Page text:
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National Labor Relations Board
June 19, 2020
SUPPLEMENTAL DECISION AND ORDER
The question presented in this case is whether an agreement providing for arbitration of employment-related disputes violates the National Labor Relations Act (the Act or NLRA) on the basis that it includes the following provision: "The arbitration shall be conducted on a confidential basis and there shall be no disclosure of evidence or award/decision beyond the arbitration proceeding." This provision affects employees' exercise of their rights under Section 7 of the Act to the extent that it restricts their freedom to discuss terms and conditions of employment. See St. Margaret Mercy Healthcare Centers, 350 NLRB 203, 205 (2007) ("It is axiomatic that discussing terms and conditions of employment with coworkers lies at the heart of protected Section 7 to the extent that it restricts their freedom to discuss terms and conditions of employment. activity."), enfd. 519 F.3d 373 (7th Cir. 2008). However, this provision is contained in an arbitration agreement, the enforceability of which is governed by the Federal Arbitration Act (FAA). In Epic Systems Corp. v. Lewis, 584 U.S. ___, 138 S. Ct. 1612, 200 L. Ed. 2d 889 (2018), the Supreme Court held that agreements containing class- and collective-action waivers and stipulating that employment disputes are to be resolved by individualized arbitration do not violate the NLRA [*2] and must be enforced as written pursuant to the FAA. The question presented here is whether the disputed confidentiality provision in the Respondent's arbitration agreement likewise does not violate the NLRA. For the reasons that follow, we hold that the confidentiality provision at issue here does not violate the NLRA, and we overrule prior Board decisions to the extent they are inconsistent.
Our determination that the confidentiality provision at issue in this case is lawful under the Act does not mean, however, that any confidentiality provision is lawful merely because it is included in an arbitration agreement. As the Supreme Court explained in Volt Information Sciences, Inc. v. Board of Trustees of Leland Stanford Junior Univ., "[a]rbitration under the [FAA] is a matter of consent, not coercion, and the parties are generally free to structure their arbitration agreements as they see fit. Just as they may limit by contract the issues which they will arbitrate . . . so too may they specify by contract the rules under which the arbitration will be conducted." 489 U. S. 468, 479, 109 S. Ct. 1248, 103 L. Ed. 2d 488 (1989) (internal citation omitted; emphasis added). Provisions that impose confidentiality requirements beyond the scope of the [*3] arbitration proceeding and "the rules under which the arbitration will be conducted" receive no protection from the FAA. Such provisions must be assessed under the same standards that apply to confidentiality rules generally. Moreover, any provision that purports to impose confidentiality requirements on unfair labor practice proceedings before the Board would violate the Act. If such a provision were to be included in an arbitration agreement, the FAA would not render it enforceable.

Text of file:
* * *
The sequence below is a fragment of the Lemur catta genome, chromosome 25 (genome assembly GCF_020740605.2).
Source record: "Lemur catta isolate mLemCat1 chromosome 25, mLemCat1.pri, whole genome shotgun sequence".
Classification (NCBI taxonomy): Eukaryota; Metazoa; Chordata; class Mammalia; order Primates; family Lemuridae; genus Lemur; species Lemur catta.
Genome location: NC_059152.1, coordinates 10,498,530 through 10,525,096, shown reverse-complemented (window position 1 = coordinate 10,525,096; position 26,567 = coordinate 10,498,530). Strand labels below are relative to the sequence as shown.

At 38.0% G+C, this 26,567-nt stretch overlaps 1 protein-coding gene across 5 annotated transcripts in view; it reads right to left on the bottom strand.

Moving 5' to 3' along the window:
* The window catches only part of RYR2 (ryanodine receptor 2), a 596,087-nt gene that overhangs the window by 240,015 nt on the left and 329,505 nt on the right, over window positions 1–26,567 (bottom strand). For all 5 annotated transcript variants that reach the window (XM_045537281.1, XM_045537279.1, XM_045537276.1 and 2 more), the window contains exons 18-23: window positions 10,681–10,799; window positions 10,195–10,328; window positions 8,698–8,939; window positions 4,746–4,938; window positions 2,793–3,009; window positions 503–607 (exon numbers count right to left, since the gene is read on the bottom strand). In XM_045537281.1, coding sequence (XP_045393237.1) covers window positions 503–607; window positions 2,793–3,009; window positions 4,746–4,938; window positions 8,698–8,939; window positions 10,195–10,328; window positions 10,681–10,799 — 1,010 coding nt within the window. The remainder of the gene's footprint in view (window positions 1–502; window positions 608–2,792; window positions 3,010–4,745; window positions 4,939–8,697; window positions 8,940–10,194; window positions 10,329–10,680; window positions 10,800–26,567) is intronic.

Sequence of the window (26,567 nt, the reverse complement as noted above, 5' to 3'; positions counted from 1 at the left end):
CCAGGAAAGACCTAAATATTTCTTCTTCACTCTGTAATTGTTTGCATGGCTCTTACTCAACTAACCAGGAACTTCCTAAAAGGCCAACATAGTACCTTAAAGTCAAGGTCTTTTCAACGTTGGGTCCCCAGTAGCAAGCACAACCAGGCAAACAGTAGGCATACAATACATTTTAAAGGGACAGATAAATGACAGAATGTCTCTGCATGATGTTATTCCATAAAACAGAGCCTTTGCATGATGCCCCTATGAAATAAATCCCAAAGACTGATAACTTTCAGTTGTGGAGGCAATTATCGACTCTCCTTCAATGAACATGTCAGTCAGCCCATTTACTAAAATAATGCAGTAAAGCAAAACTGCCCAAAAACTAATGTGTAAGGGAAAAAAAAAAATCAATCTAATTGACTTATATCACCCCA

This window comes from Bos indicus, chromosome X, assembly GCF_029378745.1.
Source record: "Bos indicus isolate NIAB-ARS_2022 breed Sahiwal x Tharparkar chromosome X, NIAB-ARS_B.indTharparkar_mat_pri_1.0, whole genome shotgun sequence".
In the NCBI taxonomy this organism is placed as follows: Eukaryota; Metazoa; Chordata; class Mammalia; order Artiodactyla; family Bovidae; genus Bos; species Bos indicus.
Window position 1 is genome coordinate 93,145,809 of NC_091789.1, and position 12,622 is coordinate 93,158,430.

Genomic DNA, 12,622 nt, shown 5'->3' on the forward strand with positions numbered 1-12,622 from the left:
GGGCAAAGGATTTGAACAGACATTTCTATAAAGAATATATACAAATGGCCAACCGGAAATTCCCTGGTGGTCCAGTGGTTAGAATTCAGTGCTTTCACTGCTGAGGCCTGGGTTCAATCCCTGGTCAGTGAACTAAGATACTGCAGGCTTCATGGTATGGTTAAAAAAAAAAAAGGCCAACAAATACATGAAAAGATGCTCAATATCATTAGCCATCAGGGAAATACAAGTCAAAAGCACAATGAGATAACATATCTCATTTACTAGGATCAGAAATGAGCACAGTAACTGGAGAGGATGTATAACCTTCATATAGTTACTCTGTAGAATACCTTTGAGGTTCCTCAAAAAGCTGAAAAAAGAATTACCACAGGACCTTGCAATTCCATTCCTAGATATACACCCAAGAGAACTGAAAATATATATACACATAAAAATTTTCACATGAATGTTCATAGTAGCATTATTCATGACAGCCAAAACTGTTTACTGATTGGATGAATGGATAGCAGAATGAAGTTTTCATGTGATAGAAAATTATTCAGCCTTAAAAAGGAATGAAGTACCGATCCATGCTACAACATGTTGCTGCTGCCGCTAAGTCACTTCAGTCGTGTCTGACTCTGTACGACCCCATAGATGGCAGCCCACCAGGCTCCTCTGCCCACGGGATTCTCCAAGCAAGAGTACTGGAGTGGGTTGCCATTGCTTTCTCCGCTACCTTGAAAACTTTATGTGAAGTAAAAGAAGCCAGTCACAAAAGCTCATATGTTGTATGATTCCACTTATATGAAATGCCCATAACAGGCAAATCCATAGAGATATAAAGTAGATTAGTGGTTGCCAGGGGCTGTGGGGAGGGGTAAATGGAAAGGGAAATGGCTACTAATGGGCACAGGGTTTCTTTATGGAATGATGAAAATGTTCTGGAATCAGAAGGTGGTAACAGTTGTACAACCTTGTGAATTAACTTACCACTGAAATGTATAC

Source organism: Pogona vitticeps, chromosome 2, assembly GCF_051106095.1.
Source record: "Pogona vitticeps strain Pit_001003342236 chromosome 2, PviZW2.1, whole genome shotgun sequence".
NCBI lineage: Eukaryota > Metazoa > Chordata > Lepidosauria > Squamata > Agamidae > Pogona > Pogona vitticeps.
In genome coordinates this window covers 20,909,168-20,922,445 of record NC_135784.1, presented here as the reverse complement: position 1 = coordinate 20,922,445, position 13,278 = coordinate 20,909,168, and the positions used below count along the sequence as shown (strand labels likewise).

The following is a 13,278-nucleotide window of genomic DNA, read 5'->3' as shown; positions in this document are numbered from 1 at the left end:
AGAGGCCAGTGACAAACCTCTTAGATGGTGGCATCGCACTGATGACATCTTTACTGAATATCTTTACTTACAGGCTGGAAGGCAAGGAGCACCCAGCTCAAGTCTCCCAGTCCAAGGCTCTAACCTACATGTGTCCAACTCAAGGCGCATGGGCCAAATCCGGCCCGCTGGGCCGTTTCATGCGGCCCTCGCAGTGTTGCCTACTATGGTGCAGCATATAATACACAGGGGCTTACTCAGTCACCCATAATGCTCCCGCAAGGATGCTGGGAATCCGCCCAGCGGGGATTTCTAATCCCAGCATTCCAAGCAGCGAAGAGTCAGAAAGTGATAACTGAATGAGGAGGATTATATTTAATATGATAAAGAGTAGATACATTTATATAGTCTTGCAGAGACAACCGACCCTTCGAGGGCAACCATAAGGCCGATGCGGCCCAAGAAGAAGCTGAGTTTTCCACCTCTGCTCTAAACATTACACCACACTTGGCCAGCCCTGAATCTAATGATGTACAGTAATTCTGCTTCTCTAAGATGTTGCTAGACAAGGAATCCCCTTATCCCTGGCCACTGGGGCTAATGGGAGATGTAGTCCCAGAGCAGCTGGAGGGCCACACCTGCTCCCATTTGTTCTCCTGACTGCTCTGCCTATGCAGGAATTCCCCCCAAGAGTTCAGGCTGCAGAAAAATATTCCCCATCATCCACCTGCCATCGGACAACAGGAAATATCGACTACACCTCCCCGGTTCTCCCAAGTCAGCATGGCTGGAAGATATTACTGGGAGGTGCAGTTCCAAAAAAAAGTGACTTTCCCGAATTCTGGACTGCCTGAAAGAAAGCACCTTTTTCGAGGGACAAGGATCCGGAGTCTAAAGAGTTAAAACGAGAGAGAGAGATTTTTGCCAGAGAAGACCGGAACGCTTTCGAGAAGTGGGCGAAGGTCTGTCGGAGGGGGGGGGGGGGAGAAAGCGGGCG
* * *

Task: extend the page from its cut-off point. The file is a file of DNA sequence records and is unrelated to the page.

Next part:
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2020 NLRB LEXIS 320 *; 2020-21 NLRB Dec. (CCH) P16,711; 369 NLRB No. 106
California Commerce Club, Inc. and William J. Sauk.
Reconsideration denied by, Motion denied by Cal. Commerce Club, 2020 NLRB LEXIS 410 (N.L.R.B., July 31, 2020)
Cal. Commerce Club, Inc. v. NLRB, 2018 U.S. App. LEXIS 18491 (D.C. Cir., July 5, 2018)
NOTICE: This opinion is subject to formal revision before publication in the bound volumes of NLRB decisions. Readers are requested to notify the Executive Secretary, National Labor Relations Board, Washington, D.C. 20570, of any typographical or other formal errors so that corrections can be included in the bound volumes.
arbitration, confidentiality, disclosure, workplace, unlawfully, mutual